"French Bread w/ Peach Compote & Cinnamon I. C." is a splendid composition from Dutch chef Jonnie Boer:

http://www.globalchefs.com/recipe/dessert/web/des019frew.htm


Sorbets, too, can hit the mark served with blueberries: "Tangerine-Raspberry" in Mable & Bar Hoffman, The Ice Cream & Frozen Yogurt Cookbook (2004); "Peach-Bellini" in Frozen Desserts by C. Liddell & Robin Weir; "Sorbet aux Poires" in Le Cordon Bleu at Home (p. 237). A banana frozen yogurt would also scoop nicely with blueberries.

Here's my Blueberry-Rhubarb Sauce (that's also great on oat-bran waffles):
1 quart fresh or unthawed frozen wild blueberries (highbush blueberriess, even if they’re organically grown, are flavorless)
1 quart chopped strawberry-variety rhubarb
4 cups granulated white sugar
½ cup purified water (if needed)

In large, heavy saucepan, stir berries & rhubarb together. Place over low flame and cook, stirring often, until the liquid starts to ooze from the fruit. Add the sugar, tasting to determine if the mixture is sweet enough. Now, if the fruit is quite dry, you may have to add some water to prevent scorching. Continue to cook until the fruit has broken down somewhat, showing the consistency of a pourable sauce. Cool slightly before serving; refrigerate the remainder.

[Please note: I've edited this post several times, attempting to adjust the point size of the Arial font. I can only post to discusscooking.com in MS Internet Explorer; all my other online work is done using Firefox. Strangely, the appearance of my posts in this forum is quite different from how they appear in Firefox (Which is to say, Ff gives the superior rendition.) So, it may take several more adjustments to reach the ideal method for providing optimal readability. -- Lawrence)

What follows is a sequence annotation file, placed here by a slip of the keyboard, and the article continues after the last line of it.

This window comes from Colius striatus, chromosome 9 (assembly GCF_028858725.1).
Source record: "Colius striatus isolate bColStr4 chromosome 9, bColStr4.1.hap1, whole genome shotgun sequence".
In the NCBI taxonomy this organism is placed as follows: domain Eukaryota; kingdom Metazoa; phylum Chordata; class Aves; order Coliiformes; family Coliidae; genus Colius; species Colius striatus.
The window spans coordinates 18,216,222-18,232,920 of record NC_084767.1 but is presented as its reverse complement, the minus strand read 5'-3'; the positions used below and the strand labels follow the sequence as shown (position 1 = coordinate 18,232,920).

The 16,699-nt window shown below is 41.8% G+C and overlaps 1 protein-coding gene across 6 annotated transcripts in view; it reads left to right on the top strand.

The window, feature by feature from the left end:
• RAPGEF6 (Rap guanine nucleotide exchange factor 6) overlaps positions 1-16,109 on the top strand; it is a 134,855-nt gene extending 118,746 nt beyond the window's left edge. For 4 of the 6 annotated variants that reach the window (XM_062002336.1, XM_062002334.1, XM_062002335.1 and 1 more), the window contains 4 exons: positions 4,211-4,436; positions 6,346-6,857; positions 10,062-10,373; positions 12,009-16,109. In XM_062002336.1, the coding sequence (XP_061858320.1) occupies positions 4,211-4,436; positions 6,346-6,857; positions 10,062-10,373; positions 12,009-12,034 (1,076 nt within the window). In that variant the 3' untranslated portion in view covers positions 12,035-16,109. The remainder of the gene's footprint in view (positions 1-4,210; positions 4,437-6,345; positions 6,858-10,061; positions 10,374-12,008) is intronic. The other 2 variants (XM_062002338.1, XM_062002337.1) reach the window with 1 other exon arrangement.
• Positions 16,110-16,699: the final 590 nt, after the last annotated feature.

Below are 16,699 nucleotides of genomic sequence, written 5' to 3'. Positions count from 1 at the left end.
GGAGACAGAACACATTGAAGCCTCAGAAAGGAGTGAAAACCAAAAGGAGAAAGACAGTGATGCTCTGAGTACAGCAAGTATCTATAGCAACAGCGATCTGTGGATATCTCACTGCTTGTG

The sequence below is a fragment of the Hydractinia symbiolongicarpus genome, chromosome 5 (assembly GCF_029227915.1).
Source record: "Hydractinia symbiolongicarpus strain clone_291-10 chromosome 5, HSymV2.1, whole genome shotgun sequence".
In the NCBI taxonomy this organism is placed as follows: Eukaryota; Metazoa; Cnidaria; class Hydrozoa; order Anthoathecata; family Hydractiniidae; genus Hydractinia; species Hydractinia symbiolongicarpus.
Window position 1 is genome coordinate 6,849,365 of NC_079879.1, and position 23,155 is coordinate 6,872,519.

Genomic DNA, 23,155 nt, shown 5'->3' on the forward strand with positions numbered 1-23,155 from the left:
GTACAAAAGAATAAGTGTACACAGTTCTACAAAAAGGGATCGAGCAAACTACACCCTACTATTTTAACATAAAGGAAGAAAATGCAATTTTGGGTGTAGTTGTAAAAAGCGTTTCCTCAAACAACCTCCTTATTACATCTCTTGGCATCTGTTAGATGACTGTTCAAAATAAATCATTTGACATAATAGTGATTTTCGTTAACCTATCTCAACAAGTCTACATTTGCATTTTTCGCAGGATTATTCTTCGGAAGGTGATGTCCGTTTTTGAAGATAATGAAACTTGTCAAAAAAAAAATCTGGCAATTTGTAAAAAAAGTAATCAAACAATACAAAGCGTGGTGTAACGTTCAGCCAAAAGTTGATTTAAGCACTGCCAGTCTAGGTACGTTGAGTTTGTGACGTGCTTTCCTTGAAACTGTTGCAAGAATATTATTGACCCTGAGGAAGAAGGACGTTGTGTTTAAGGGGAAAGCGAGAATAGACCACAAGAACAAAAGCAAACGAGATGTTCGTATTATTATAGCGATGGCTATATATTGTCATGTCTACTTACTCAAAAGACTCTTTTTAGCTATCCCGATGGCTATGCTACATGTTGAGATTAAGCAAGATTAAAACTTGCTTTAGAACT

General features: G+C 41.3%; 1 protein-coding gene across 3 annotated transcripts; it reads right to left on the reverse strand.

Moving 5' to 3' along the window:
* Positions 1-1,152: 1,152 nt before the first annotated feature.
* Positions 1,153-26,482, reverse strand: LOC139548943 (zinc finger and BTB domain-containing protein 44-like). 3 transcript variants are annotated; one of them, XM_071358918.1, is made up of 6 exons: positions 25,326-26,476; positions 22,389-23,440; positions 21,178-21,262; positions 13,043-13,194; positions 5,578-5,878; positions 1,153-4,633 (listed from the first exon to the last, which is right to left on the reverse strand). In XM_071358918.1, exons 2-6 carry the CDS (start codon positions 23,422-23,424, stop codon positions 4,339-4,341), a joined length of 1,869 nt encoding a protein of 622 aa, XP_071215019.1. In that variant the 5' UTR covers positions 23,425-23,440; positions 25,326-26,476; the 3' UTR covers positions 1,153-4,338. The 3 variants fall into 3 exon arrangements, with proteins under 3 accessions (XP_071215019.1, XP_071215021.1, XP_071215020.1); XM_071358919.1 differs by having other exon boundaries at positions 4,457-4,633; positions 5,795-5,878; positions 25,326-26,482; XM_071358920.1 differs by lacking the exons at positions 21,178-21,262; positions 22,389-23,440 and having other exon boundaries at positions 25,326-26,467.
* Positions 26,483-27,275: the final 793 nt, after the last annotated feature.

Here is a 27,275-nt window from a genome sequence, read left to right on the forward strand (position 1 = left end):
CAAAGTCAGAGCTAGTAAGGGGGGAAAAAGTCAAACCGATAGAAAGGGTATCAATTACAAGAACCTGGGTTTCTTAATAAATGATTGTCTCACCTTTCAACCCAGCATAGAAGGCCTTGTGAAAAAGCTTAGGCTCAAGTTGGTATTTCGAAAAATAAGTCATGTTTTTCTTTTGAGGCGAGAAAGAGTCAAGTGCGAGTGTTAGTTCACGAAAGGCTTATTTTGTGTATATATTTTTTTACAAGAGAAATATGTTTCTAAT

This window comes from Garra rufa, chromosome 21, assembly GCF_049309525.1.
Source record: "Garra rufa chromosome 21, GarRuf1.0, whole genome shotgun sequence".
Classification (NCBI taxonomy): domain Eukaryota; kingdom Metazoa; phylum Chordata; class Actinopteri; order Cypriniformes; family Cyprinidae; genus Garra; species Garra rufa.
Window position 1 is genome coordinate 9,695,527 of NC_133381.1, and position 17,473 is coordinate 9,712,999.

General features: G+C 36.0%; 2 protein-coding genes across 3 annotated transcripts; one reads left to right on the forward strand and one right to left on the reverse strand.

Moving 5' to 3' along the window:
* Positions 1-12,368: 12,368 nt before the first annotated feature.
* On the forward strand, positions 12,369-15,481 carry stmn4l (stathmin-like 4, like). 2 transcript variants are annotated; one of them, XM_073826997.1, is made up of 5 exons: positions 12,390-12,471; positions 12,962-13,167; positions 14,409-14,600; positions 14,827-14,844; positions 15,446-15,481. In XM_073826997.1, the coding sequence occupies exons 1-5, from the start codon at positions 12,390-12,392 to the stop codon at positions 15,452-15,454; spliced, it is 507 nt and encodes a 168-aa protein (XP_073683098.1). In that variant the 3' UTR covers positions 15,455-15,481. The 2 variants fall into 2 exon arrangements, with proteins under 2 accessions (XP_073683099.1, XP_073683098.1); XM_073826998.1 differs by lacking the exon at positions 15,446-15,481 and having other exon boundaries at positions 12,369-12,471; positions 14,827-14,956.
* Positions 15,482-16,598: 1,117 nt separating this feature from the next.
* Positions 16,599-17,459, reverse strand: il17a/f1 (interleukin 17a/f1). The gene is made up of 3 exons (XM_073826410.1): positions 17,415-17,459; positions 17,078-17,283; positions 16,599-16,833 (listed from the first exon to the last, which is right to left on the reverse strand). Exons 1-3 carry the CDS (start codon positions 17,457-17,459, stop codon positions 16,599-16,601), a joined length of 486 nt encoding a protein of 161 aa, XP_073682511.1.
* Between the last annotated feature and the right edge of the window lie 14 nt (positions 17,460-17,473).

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Old 09-29-2005, 09:56 AM   #16
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What a truly awesome, informative and helpful (not to mention mouth watering) post Konditor, thank-you soooo much!!!

You went to a lot of work putting together that post and I really appreciate it Of the two styles, I think that I would be hard pressed to pick,they both look like they are well worth trying.
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Old 10-02-2005, 05:58 PM   #17
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Smile Thank You AllenMI

I just wanted to say thank you for the recipe, it came out great. My grandma loves it. Thanks again.
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Old 10-02-2005, 09:27 PM   #18
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Thanks! I may be making another batch here soon, and will probably add just a touch of cinnamon to it. I'm curious as what the resulting flavor will be.
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Old 10-02-2005, 09:52 PM   #19
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I'm suddenly craving a blueberry-cinnamon-peach-vanilla dessert....!
Excellent thread, Allen, and wonderful additions, Konditor!

Allen, you've not had blueberries till you've had them with cinnamon!
There's a wonderful breakfast place I love that serves their whole blueberry sauce with cinnamon and cointreau blended in. (This is perfect over blintzes!)